Toronto and Vancouver housing markets face steepest decline in 50 years, RBC says

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The impact of rising interest rates on Canadian housing markets became even more evident last week, as reports from local real estate boards revealed the slowdown was deepening from coast to coast. ‘other.

“Prices are falling rapidly and the exuberance that permeated these markets earlier this year is being replaced by fear,” RBC deputy chief economist Robert Hogue wrote in a recent note.

“In the Toronto and Vancouver areas, the decline in activity is quickly becoming one of the deepest in the past half-century.”

Along with the housing decline taken at the start of the COVID-19 lockdown, home sales in Toronto fell at the slowest pace in 13 years, Hogue said.

Meanwhile, inventories are climbing rapidly, up 58% from a year ago, and buyers are now managing to extract “significant price concessions” from sellers, he said.

Since March, the MLS Composite Home Price Index has lost $178,000, or 13%, to $1.16 million. In July alone, prices fell by 3.9% or $47,000.

Toronto isn’t yet a buyer’s market, according to the sales-to-new listings ratio, but RBC expects home hunters in the GTA to continue to find better deals, especially in the 905 areas ahead. outside downtown where prices have soared during the pandemic.

Vancouver, where home sales have fallen 40% over the past four months, is also experiencing a severe cold snap. July saw an estimated decline of 9%.

Home prices have fallen 4.5% since April to more than $57,000, but RBC thinks the correction is still in its infancy.

She expects prices to come down more quickly in the coming months, especially in the single-family home sector.

The blow to Canada’s two most expensive cities was predictable, but signs of a correction are now also appearing in more affordable cities.

“The slowdown may be more contained in other markets, but error-free nonetheless,” Hogue wrote.

Montreal home sales this year have slowed gradually and by July had fallen 17% below pre-pandemic levels. That and an increase in inventory brought the market back into balance, Hogue said.

Previously, this had only slowed price growth, but July could be a turning point, with prices for single-family homes and condos actually down.

“This development has been happening across the region, suggesting that an advisory-based price correction may be underway,” Hogue said.

Even in Calgary, the star of real estate this year, there are signs that the market is weakening. Home sales remain at historically high levels, but have calmed down since the buying frenzy seen at the start of the year.

Higher interest rates are pushing buyers toward more affordable options, like condos, and demand for more expensive single-family homes is falling.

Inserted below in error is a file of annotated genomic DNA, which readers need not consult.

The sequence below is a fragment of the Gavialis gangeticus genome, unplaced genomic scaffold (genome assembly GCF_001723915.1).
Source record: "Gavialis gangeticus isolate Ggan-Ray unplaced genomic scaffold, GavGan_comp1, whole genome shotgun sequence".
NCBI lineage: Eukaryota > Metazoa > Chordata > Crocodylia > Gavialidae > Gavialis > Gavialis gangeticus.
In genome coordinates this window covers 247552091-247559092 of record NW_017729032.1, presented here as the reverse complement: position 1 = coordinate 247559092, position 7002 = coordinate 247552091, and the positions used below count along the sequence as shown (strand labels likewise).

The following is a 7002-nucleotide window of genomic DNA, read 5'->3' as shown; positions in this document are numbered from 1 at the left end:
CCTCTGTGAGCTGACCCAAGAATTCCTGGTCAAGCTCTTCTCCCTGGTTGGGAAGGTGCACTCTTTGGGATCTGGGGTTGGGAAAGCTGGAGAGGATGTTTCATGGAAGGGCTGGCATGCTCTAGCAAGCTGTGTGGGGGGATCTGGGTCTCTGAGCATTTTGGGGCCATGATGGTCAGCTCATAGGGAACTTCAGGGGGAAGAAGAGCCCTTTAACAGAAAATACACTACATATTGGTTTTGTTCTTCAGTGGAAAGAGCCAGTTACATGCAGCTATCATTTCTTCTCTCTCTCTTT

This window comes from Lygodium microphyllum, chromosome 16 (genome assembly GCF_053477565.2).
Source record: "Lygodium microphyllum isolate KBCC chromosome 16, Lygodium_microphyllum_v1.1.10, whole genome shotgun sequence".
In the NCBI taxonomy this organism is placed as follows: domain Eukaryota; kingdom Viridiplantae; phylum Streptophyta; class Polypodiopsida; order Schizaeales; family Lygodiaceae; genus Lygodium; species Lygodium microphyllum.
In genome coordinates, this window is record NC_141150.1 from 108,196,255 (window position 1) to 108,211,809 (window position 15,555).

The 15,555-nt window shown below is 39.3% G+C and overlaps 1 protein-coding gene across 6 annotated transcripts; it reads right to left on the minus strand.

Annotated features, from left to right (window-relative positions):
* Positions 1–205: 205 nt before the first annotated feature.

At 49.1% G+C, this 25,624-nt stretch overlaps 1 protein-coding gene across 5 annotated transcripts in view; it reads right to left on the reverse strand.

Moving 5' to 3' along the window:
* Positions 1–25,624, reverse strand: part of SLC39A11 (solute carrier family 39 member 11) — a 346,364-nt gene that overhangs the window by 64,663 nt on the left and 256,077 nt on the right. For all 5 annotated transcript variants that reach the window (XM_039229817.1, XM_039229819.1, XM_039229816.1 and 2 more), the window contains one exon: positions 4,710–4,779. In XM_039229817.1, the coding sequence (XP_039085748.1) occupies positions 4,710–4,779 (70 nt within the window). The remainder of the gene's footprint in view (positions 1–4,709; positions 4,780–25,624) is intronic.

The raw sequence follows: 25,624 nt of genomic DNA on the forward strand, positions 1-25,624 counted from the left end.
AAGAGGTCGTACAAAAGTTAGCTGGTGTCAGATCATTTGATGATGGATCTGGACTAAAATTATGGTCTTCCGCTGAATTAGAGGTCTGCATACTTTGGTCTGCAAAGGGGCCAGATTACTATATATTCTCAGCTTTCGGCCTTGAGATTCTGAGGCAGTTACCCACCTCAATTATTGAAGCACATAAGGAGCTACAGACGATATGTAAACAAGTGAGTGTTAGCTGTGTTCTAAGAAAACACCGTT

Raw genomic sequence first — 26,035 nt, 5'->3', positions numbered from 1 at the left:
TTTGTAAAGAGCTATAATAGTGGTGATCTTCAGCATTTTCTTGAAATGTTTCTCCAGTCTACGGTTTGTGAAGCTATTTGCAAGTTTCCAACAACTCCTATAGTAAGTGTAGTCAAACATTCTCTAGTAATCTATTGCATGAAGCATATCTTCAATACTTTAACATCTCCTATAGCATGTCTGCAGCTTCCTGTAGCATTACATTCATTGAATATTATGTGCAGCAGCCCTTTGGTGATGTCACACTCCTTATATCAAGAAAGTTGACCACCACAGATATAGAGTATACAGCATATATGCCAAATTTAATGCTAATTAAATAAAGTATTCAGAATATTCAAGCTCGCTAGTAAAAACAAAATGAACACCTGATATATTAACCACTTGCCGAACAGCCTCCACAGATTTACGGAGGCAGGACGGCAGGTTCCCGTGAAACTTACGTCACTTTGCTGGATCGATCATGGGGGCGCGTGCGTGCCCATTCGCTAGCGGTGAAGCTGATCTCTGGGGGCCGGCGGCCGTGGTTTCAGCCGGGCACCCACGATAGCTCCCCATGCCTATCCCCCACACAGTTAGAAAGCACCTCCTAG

Calgary’s MLS HPI composite peaked in May and has been sliding lower since, he said.

A rapid rise in interest rates is the reason for the international correction and with rates set to rise further (RBC forecasts another base of 75 by the fall), it will only get worse.

“We expect the downturn to deepen and spread further as buyers adopt a wait-and-see approach while checking the impact of higher lending rates,” Hogue said.

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THE TEAM BEHIND THE ‘NUMBER’ Canadians are going through a historic period of inflation — unlike some in their lifetimes. The drumbeat of grim inflation statistics has been in full swing for over a year now, pushing the consumer price index to a peak of 8.1% in June. But have you ever wondered who calculates “the number” and how they do it? The Financial Post’s Joe O’Connor goes behind the scenes at Statistics Canada’s Consumer Prices Division and meets with economists like Andrew Barclay, above, to learn more about price ‘nerds’. Photo by Statistics Canada

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Canada’s employment figures on Friday surprised economists who had expected a rise in employment. Instead, the economy shed nearly 31,000 jobs after shedding 43,000 jobs in June. Many saw it as a sign of a slowing economy, but don’t think it will stop the Bank of Canada from raising rates. “For the Bank of Canada, the conclusion will be that while growth is clearly slowing, conditions remain tight and wages are moving,” BMO chief economist Douglas Porter wrote after the data was released on Friday. “We believe this backdrop is consistent with another rate hike at the September meeting, but less aggressive in nature than the mega 100bp move in July. We are looking for a 50bp hike at this time. -the.

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Rising food prices are growing by 10% and more than two in five Canadians say they have been affected by rising costs.

With inflation impacting the prices of everyday goods, finding ways to save money on your grocery bill is more than welcome.

From planning ahead to buying “ugly food,” our content partner MoneyWise offers six strategies to help you cut costs the next time you go grocery shopping.

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Today’s Posthaste was written by Pamela Heaven (@pamheaven), with additional reporting from The Canadian Press, Thomson Reuters and Bloomberg.

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